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Pastor Agnostic’s Sermon on the Bible’s Inerrancy

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January 8, 2010

1604 – King James, irate at the poor translations available to his scholars, orders the creation of a new english Bible. (completed 1611)

1881 – King James’ New Testament is rewritten, to fix the thousands of mistranslations and mistakes present in KJ1.  The Old Testament was completed in 1885, and the Apocrypha in 1894.

COINCIDENCE? I think NOT!

“Liberal bias has become the single biggest distortion in modern Bible translations. There are three sources of errors in conveying biblical meaning are (sic), in increasing amount: 
i. lack of precision in the original language, such as terms underdeveloped to convey new concepts introduced by Christ. 
ii. lack of precision in modern language. 
iii. translation bias in converting the original language to the modern one.    

- – – Conservative Bible Project

FROM THE CHURCH OF INEFFABLE STUPIDITY:

Conservative Bible Project? Ye gods.

 

Inerrancy – ye olde dog. The hallmark facet of today’s most conservative christians is  their dubious claim that our bible is inerrant, an exact, precise and perfect expression of God’s ideas. Lest people complain that this is not a political topic, I suggest that you review the most recent ramblings of our most famous Teabaggers. As Teabaggers’ national organization continues to prune away anyone suffering from the sin of liberal thought, they are pushing a brand of christianity that presumes that all learning that is needed exists in their bible. An INERRANT bible.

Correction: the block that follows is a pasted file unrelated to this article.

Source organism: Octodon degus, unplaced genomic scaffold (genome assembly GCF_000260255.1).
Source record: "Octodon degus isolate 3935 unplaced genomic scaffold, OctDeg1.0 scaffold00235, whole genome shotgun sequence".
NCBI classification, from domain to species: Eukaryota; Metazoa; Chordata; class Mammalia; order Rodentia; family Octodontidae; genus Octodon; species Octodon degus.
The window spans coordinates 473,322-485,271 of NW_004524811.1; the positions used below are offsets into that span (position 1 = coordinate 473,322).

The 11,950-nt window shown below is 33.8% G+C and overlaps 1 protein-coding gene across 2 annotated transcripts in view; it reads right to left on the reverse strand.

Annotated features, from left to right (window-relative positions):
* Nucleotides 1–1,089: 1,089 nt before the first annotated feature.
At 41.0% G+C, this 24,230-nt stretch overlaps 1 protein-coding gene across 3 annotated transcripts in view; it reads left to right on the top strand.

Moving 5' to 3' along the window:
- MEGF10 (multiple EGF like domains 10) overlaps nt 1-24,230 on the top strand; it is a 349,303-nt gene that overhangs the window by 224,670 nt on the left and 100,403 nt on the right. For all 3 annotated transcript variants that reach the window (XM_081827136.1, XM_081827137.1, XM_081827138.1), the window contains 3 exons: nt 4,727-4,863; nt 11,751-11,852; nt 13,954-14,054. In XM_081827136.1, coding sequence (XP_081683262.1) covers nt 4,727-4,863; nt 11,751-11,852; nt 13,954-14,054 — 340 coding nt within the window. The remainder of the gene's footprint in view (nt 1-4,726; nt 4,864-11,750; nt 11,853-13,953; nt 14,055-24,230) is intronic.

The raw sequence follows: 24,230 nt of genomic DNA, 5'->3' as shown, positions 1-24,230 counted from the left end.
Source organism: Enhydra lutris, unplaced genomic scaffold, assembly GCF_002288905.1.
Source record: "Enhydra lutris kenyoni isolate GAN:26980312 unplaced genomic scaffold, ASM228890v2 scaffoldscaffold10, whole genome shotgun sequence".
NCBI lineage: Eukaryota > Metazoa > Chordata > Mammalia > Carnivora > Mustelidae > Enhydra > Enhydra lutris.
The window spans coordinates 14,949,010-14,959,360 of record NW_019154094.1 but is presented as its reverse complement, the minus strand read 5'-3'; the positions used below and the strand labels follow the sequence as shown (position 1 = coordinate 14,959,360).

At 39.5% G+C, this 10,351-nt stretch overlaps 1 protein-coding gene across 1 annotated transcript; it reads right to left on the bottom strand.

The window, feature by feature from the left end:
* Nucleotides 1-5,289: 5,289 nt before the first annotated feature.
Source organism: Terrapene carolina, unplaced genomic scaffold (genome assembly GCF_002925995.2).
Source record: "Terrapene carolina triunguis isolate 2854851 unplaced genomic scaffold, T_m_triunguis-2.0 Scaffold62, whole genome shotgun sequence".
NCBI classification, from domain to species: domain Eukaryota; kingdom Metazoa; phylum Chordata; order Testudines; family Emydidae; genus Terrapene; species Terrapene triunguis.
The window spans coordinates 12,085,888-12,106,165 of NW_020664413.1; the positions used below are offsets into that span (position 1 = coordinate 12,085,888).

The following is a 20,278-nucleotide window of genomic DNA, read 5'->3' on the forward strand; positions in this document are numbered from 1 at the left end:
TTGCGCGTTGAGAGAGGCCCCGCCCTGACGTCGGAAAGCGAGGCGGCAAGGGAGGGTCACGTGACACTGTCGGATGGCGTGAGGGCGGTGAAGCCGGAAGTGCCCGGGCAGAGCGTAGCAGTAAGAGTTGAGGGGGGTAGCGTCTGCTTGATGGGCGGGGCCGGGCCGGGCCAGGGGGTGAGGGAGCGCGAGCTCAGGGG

So, let’s take a gander at their good book, starting with the olde stuff, something that should have been the easiest to translate. (Council of Nicea and Council of Trent notwithstanding)

Old Testament

The first problem your ancient honest translator faced was that ancient alphabets contained letters that were written, or graphed, in similar ways, especially when dealing with paleo-Hebrew or Aramaic characters. Unfortunately, they had very different meanings. For example, the prepositions kaf (“like”) and bet (“in”) are interchanged in the Masoretic and Dead Sea Scroll versions of Isaiah.

Another serious problem was the lack of punctuation in both ancient Hebrew and Aramaic. Take the words, “I copulate with women hating cats at night.” Simply placing periods or commas in different places radically changes the meaning.  Did I mean to write that I am screwing cats, women, or that I dislike excess felines after the sun sets? Or worse, is this group of words supposed to go with other words in front and behind this grouping and not with each other?  Did they alternate right to left and left to right, as the Egyptian hieroglyphs sometimes do?